[Pipet Devel] toolkit and data access/storage

Carlos Maltzahn carlosm at moet.cs.colorado.edu
Thu Jan 21 20:12:32 EST 1999

Jeff Bizzaro wrote:
    Again, we are going with distributed Python objects via Paos.  
    But the "query" or command language used is something I haven't
    thought much about.  We do want the XML that is returned to be
    something the client can handle.  For example, the client asks
    (queries) the Gatekeeper for a Chao-Fasman prediction of protein
    secondary structure.  It should get something back that can be
    displayed by that client, or the client may have to pass the info
    along to another client.  In any case, the data has to be of the
    type that has a client in existence for it.

Paos does have a (pretty ad-hoc) query language. The README in the
distribution contains a terse description/definition.
(ftp://ftp.cs.colorado.edu/users/carlosm/README.paos). Results are Python
objects. The client module and the base classes for schema definitions are
optimized for reducing object serialization overhead. The result of a
query are objects that match the query and all "primitive objects" such as
strings and numbers that are values of instance variables. Pointers to
other objects are internally represented as object IDs in the form of
strings. They are transparently loaded from the server as the user
references them. The client maintains a local cache so that re-references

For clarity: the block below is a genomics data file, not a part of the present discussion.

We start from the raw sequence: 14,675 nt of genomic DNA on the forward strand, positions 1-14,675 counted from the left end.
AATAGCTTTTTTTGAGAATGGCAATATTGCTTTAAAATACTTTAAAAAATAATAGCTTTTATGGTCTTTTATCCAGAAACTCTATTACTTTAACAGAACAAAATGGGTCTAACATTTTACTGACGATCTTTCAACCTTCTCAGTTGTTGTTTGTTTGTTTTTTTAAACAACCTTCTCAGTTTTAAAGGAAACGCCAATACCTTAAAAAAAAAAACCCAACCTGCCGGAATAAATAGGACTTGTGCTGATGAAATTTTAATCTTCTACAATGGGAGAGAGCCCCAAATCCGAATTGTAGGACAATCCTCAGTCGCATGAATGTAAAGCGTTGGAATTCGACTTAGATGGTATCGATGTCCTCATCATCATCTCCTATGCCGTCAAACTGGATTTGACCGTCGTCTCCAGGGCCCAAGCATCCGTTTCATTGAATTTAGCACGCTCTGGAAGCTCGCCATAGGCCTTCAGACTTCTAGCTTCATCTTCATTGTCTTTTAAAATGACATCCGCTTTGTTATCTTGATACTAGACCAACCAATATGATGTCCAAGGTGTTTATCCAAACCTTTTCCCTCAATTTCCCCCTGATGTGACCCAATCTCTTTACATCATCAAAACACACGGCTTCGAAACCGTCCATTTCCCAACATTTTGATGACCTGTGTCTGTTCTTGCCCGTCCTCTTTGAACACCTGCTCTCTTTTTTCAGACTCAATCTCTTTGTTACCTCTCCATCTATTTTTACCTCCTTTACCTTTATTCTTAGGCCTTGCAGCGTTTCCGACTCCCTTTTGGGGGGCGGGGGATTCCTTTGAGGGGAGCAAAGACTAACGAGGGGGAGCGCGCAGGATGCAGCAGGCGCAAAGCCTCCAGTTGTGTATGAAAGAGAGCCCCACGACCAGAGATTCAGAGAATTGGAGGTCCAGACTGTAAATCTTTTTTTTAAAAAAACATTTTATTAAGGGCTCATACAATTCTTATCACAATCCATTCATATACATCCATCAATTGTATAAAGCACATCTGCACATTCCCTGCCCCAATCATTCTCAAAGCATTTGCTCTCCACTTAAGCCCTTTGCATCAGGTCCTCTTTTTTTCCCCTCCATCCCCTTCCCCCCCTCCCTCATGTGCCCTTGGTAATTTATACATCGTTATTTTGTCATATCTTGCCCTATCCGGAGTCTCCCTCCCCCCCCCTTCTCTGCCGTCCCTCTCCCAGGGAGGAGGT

of attributes that point to other objects don't cause any client/server
traffic. Cache consistency depends on the use of notification services.
Objects that are received via notifications are written into the same
cache. Thus, one can maintain very tight cache consistency by
appropriately defining notification requests. But notification requests
also allow you to limit the scope of cache consistency to a few relevant

I'm not sure how Paos should communicate with the actual tools (in the
case people agree to use it as "gatekeeper"). I personally don't like CGI
because of it's unflexible fork-request-once-response-once-terminate
assumption. I suspect these tools are running for a longer time period and
we would like to be able to find out about their state. On the other
hand it's probably not a good idea to run them natively in Paos
because of their size, no? What are people's thoughts about this?


More information about the Pipet-Devel mailing list